0:09:21.4 Cindy Moehring: Alright, so let's zoom out then and put that issue in context of what's going on sort of in corporate America today, and the big issues around ESG, and not just reporting out on it but turning it into part of a company's strategy, and making sure that it is actually relevant to what the company is doing today, and that they're focusing on all things related to environmental, social and governance. That's a lot of territory to cover. Let's be clear. That's a lot. And I find in a lot of the literature right now that there's a tremendous amount of focus on climate change, as there should be, right? And there's been a tremendous amount of focus on the governance issues as well, you know, board make-up, and what is the board overseeing, and those kinds of things. But the social issues, I don't know are getting quite as much play, but what do you think about that?

0:10:18.6 Matt Friedman: Yeah, basically, it's the orphan among the three. It's something that people have given lip service until recently, partly because they didn't really know what to do with this. They didn't look at the S as being something that could be easily measured, or was relevant to what it was that companies needed to be measured on. And so I would attend conferences, even five years ago, where people would talk about the day when the S will eventually be articulated. And this went on and on and on and on, until recently. Now we're beginning to see, and I think it's partly post-Covid, that if you are going to measure the effectiveness of companies in terms of their relationship between themselves and the world or communities or workers, you have to be able to measure every aspect of that. So the E has been measured for years. You have very sophisticated metrics that look at carbon footprints that are able to measure carbon output and so forth. Governance has been in place. But the S has not been. And it's been just in the last three or four months that we begin to see a significant change in the direction of this being considered just as important as some of the other aspects.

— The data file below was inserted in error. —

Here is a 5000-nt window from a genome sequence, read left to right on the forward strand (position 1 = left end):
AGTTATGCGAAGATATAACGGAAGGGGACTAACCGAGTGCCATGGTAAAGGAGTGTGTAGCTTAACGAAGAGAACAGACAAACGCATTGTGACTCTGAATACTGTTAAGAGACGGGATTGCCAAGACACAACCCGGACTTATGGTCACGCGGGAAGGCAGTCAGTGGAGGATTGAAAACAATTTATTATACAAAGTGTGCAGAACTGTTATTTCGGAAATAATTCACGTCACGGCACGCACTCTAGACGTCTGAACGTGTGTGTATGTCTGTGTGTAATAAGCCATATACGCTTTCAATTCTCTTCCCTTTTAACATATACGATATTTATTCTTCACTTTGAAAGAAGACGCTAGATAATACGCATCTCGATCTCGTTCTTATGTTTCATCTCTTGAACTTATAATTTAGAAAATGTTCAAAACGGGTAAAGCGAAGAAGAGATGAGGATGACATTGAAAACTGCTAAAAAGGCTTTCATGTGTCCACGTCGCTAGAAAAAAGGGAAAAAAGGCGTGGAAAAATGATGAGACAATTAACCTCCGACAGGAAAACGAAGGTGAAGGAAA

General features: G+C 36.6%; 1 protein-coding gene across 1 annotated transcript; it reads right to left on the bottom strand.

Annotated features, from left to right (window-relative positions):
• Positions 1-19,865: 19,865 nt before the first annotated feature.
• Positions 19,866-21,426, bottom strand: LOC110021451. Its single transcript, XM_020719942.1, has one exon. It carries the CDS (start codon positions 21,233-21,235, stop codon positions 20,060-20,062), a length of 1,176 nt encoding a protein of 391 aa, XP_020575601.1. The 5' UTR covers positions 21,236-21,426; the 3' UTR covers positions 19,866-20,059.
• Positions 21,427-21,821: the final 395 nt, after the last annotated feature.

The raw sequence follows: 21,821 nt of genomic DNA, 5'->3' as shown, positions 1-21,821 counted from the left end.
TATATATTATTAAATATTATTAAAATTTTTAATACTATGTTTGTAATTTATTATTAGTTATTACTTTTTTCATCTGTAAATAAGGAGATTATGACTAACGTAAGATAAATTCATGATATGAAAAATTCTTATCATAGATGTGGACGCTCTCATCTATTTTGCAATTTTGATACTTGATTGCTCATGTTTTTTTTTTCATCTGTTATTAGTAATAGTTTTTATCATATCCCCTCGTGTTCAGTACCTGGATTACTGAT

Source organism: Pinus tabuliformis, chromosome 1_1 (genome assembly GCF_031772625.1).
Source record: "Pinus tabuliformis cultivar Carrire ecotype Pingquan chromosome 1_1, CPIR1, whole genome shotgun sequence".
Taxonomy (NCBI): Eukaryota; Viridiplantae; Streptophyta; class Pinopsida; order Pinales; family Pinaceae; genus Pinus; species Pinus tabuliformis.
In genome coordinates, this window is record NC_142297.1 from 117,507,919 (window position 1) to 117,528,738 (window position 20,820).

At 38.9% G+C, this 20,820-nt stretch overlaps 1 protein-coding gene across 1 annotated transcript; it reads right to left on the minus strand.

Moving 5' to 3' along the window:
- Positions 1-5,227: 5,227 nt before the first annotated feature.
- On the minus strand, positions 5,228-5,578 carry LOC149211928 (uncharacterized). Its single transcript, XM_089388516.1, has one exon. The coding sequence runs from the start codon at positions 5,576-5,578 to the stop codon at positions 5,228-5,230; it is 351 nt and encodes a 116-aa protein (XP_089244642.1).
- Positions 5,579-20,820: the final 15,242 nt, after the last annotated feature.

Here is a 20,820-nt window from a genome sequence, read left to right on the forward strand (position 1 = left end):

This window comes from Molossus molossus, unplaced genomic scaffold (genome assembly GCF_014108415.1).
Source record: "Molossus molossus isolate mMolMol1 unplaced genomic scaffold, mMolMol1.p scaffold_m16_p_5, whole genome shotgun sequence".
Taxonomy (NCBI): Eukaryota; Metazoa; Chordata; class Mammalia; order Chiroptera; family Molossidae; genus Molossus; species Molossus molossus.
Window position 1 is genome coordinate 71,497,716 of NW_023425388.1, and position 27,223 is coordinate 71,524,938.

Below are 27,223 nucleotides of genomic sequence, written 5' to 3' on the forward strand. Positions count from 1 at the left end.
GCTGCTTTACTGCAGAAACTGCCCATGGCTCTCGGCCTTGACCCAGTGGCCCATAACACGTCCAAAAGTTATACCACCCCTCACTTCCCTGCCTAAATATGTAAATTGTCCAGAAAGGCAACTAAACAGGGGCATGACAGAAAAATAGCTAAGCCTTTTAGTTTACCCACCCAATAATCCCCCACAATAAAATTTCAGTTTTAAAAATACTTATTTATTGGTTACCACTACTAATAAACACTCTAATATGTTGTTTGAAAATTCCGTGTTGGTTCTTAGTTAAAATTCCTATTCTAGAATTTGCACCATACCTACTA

0:11:34.0 Cindy Moehring: So do you think... So obviously, there are some very large multinational companies that have been, I would say, measuring and tracking, and trying to improve their supply chains for years, when you say that it's only really picked up steam more recently, are you speaking to sort of companies of all sizes, are you talking about it catching the attention of the investment community, or what do you think there?